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Inside Politics

Assault weapons ban due to expire Monday

By Bill Schneider
CNN Political Unit

YOUR E-MAIL ALERTS
Wayne LaPierre
National Rifle Association
Brady campaign

(CNN) -- Can you get away with defying public opinion? Sometimes. Sometimes you can even get the political Play of the Week.

President Bush says he will sign a bill renewing the assault weapons ban if Congress passes it. How likely is that?

"There are not the votes to pass the bill," explained House Majority Leader Tom DeLay, a Texas Republican, on Wednesday. "If the president asked me, I would tell him the same thing."

Democrats blame President Bush.

"George W. Bush says 'I'm for that.' Never asked the Congress to pass it. Never stood up. Caves in to the NRA," said Democratic presidential candidate Sen. John Kerry on Friday.

Senate majority leader Bill Frist said, "I think the will of the people is consistent with letting it expire. So it will expire.''

But a National Annenberg election survey shows two thirds of the public favors extending the ban. So why won't Congress pass it?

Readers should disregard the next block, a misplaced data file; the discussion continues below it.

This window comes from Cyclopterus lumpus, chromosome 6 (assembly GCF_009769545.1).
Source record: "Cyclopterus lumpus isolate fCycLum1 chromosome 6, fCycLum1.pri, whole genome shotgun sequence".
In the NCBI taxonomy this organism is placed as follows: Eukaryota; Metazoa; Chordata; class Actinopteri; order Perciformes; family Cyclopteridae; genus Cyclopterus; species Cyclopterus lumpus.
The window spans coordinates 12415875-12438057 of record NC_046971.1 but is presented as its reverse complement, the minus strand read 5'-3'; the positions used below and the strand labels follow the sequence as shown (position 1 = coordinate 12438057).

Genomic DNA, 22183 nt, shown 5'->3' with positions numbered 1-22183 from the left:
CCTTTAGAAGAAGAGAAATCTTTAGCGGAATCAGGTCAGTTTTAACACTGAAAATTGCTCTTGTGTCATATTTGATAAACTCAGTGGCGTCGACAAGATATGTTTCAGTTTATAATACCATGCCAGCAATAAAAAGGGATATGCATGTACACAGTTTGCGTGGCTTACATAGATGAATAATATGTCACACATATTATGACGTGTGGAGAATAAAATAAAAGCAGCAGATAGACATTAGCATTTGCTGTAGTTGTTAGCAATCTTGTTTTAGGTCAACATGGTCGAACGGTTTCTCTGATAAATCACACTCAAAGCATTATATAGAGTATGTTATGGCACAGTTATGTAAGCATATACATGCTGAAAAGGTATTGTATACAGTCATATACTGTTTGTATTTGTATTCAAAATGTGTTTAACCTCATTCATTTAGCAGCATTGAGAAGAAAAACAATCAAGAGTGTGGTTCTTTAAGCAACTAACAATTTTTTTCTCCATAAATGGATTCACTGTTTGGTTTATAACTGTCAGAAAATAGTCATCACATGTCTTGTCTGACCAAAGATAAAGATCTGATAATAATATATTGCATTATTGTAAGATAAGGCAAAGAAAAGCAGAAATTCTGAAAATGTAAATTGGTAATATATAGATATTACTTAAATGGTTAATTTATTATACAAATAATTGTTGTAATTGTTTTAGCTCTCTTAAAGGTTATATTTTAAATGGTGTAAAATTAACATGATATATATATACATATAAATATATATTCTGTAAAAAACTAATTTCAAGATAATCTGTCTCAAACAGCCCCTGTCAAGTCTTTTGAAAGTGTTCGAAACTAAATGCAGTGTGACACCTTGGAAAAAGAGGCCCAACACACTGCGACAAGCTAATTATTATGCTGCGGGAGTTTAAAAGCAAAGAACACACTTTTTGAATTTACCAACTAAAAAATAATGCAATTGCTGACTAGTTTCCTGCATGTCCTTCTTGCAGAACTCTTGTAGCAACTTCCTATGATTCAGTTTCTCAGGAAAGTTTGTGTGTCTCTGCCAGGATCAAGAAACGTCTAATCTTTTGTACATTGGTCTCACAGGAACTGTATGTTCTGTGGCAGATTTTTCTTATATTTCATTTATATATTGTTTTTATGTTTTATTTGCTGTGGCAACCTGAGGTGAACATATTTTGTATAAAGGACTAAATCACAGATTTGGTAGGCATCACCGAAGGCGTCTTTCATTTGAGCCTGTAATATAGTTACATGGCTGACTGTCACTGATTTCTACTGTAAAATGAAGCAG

"The NRA, with all of its selfishness, has the ability to go into certain districts and defeat people," said Sen. Dianne Feinstein, D-California, on Thursday.

The Democrats learned that lesson in 1994, just after Congress passed the assault weapons ban.

"President Clinton, after the '94 election, thought this issue probably cost the Democrats the House of Representatives," said Wayne LaPierre, executive vice president of the National Rifle Association.

Why should the minority on this issue have so much power? Simple: They vote the issue.

"Gun owners and hunters that know guns deeply, resent the mischaracterizations and the fact that the other side is attempting to mislead the American public on this," said LaPierre. "And they will go to the polls and vote against the congressmen that go with the lies."

Most gun control supporters do not vote the issue. So even though they are in the majority, their views don't matter.

"When the general public is not so aroused, small interest groups can have a greater say," said Sen. Charles Schumer, D-New York, on Thursday.

They can even get the political Play of the Week.

Let's say you're a member of Congress and two-thirds of your constituents favor renewing the assault weapons ban. So you vote for it. Are you safe?

No. Because you are likely to lose more votes from the minority who oppose the ban -- and who will vote against you for that reason alone -- than you will gain from the two-thirds majority who agree with you but will not vote for you for that reason alone.


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